AU correctional education program continues to add new sites

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Retrieved from: Ashland.edu

Graduated students from the correctional education program.

Evan Laux, NEWS & OPINION EDITOR

After postponing development over the summer due to the ongoing COVID-19 pandemic, Ashland University is expanding their Correctional Education department by implementing 24 new sites.

The program now has an outreach of 100 sites in 11 different states and the District of Columbia Jail. One such site in North Dakota adds the State to the list of Arkansas, Arizona, Florida, Georgia, Louisiana, Minnesota, Missouri, New Mexico, Ohio, West Virginia and the District of Columbia.

“We had a handful that we would’ve opened in the summer but since COVID started affecting us in February and March we had changed our mind early on about expansion,” Denise Justice, executive director of correctional education said. 

According to Justice, the program adds new sites almost every semester, sans summer 2020. In fall 2019, 10 sites were added, and then 18 more in the spring semester of 2020.

“For the most part we have people and prisons all over beating our doors down,” Justice said. “Ashland has been the forefront of correctional education in the country for many many years.”

AU began its first correctional education endeavors at the Ohio State Reformatory in 1964, making it the longest continuously running program in the US. In the 1980s, AU became a college provider in the Ohio Department of Rehabilitation and Corrections (DRC) and has seen steady growth ever since.

“When I started in 2015 we had around 500 students and now we have about 3500 incarcerated students working on their associate and bachelors degrees, that’s significant growth and even more students than we have on the main campus,” Todd Marshall, vice president of correctional education and innovation said. “We’re in discussions with about half a dozen more states who would like us to come. And in some states where we’re at, we might be in four or five prisons but eventually they want us to be in every prison in the state.”

Up until 2018, Justice worked for  the Ohio Department of Rehabilitations and Corrections (ODRC) as the school superintendent for all of the adult prison education programs.

“Ashland has supported people being on the state, regional, and national correctional education association board, Ashland won the contract to publish the Correctional Education Association journal, three of us that work for Ashland are past presidents of the International Correctional Education Association (CEA) and we’ve been doing conferences and presentations for a long time so we have colleagues nationwide,” Justice said. “When we started getting the Pell Experimental Sites Initiative in 2015, we already had a broad base that knew about us and that allowed us to expand really fast.”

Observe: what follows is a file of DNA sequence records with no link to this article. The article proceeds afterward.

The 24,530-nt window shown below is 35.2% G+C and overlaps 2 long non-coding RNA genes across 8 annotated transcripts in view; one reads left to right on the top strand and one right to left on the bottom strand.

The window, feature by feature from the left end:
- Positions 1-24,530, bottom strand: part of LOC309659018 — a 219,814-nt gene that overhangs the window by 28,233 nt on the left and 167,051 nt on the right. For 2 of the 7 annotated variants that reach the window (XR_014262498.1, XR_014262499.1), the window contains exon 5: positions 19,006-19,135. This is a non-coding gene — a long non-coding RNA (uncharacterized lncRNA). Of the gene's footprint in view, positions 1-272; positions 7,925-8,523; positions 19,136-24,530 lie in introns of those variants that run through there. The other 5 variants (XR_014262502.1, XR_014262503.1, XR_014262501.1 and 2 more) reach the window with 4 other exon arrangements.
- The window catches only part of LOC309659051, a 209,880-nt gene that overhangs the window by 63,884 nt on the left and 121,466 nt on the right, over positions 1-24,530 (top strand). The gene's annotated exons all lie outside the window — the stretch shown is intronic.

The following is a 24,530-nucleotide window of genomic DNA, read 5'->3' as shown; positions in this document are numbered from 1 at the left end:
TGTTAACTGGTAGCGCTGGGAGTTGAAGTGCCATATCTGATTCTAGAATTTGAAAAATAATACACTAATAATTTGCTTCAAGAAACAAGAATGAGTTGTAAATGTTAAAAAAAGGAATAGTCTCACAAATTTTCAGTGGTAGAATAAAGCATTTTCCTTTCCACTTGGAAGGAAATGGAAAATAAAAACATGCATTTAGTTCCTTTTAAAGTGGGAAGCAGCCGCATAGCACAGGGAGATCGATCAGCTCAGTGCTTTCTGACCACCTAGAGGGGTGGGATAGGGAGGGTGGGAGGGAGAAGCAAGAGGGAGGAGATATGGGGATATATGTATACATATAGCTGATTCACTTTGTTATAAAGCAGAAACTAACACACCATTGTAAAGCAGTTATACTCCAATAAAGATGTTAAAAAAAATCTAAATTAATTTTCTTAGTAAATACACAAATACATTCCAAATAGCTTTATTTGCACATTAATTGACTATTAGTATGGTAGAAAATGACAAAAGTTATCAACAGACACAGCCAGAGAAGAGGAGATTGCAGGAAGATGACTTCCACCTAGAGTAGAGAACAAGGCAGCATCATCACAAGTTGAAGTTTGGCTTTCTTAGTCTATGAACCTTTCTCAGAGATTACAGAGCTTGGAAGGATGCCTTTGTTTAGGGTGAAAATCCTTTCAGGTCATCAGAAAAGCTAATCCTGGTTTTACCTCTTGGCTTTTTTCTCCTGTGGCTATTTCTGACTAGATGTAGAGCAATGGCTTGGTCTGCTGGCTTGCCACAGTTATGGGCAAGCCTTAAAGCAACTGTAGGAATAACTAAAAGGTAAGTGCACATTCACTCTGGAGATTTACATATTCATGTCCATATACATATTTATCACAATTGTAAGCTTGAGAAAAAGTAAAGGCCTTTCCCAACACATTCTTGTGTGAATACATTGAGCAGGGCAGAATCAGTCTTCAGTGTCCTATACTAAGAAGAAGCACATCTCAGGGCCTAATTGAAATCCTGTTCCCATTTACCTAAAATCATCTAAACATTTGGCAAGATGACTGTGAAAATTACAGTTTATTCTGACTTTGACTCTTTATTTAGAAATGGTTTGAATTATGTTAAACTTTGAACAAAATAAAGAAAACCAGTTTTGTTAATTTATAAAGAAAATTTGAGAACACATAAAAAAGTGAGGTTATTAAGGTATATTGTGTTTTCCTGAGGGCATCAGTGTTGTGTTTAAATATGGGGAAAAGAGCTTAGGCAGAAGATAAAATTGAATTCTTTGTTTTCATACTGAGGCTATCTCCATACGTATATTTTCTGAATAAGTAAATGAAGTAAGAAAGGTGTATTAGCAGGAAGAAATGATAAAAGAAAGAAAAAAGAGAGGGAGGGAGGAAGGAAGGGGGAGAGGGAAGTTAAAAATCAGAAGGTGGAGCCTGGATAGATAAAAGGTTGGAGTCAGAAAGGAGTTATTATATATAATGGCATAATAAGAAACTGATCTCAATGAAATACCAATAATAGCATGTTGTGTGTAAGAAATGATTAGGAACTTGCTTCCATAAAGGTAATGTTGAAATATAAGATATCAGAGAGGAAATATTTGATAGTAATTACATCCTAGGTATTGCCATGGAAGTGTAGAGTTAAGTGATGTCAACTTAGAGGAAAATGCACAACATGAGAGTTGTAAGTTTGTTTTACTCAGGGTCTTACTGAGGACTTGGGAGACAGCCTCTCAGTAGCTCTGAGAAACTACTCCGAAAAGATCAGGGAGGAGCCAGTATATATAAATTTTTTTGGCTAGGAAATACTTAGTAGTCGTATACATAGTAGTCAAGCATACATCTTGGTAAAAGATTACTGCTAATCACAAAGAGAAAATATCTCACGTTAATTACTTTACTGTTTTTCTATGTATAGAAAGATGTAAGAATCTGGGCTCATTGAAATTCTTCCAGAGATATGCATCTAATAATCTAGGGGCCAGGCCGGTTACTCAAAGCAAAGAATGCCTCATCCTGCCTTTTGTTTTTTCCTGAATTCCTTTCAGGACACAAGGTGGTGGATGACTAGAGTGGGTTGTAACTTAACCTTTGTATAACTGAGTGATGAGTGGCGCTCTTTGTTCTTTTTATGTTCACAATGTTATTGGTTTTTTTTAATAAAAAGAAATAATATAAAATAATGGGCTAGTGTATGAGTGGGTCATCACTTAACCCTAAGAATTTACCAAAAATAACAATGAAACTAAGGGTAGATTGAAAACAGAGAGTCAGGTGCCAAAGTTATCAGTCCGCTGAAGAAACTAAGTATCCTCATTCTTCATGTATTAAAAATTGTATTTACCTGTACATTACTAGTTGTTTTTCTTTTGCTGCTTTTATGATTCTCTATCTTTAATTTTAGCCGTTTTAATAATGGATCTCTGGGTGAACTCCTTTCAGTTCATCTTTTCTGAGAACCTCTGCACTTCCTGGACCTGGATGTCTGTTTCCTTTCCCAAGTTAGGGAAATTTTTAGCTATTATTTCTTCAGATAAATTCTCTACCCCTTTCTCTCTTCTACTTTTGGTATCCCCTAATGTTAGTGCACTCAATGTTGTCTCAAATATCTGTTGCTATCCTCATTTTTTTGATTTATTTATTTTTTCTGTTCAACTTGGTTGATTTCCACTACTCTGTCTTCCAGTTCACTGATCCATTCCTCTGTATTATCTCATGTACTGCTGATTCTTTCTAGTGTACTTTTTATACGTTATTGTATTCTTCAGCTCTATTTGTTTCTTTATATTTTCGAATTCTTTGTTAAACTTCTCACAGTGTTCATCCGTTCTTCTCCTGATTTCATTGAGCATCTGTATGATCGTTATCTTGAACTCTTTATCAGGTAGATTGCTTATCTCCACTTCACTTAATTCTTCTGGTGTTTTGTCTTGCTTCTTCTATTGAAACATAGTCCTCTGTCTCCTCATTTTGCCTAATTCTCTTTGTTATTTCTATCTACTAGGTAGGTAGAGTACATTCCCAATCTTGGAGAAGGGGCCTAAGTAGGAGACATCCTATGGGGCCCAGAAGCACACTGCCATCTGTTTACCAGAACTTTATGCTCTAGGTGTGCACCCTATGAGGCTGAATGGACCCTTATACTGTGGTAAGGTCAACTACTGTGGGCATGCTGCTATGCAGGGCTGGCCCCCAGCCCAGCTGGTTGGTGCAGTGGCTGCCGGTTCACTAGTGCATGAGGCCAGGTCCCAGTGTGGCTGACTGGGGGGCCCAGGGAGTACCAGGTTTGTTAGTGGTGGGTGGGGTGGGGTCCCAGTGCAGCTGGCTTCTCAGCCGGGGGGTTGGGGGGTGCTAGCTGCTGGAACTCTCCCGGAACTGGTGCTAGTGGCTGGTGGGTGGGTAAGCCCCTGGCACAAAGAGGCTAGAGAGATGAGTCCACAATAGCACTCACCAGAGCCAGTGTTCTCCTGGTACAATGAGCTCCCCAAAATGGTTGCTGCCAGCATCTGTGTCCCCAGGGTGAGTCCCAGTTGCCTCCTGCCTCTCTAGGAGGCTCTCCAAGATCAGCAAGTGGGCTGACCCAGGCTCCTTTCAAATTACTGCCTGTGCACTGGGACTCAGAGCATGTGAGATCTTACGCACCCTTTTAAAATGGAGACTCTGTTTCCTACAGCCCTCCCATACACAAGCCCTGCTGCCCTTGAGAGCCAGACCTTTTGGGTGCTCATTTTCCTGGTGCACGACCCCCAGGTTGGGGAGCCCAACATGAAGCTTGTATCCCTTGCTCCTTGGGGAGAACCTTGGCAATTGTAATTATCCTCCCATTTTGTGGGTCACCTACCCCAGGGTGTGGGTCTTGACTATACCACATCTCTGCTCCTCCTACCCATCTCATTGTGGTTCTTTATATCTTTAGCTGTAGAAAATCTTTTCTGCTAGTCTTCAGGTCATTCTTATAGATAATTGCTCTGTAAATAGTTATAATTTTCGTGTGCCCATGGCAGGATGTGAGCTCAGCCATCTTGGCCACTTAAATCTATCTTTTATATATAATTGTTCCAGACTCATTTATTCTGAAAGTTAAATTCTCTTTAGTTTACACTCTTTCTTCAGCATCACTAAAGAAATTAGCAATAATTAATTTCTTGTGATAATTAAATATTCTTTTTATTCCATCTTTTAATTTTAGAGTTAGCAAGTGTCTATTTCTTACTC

The initiative, launched by the U.S. Department of Education, provides need-based Pell grants to people in state and federal prisons through partnerships with 65 colleges in 27 states.

“The Pell grants go right to the university, it’s revenue to AU,” Marshall said. “That revenue covers all of our expenses that go to site directors, the instructors and technology and textbooks for students. Plus after it’s paid all the expenses, that money goes back to campus, faculty, sports programs and the whole university.”

The Pell Second-Chance Experimental Sites Initiative requires that you have a release or release consideration date. Similarly, AU’s program requires that applicants must be within 10 years of their release or release date consideration. 

There are no stipulations on crime that would bar a person from receiving Pell eligibility and therefore AU eligibility. A satisfactory disciplinary record is required to become enrolled in AU’s program however; this is based upon each individual facility’s policy.

Marshall says that incarcerated individuals with a good disciplinary record jump at the opportunity to get their degree while in prison. 

“A lot of the incarcerated individuals’ main concern with education is that they want employability when they are released,” Marshall said. “Because if you have a felony it’s definitely going to be harder to find a job. In fact a lot of our students go for communication and business degrees in hopes of starting their own businesses.”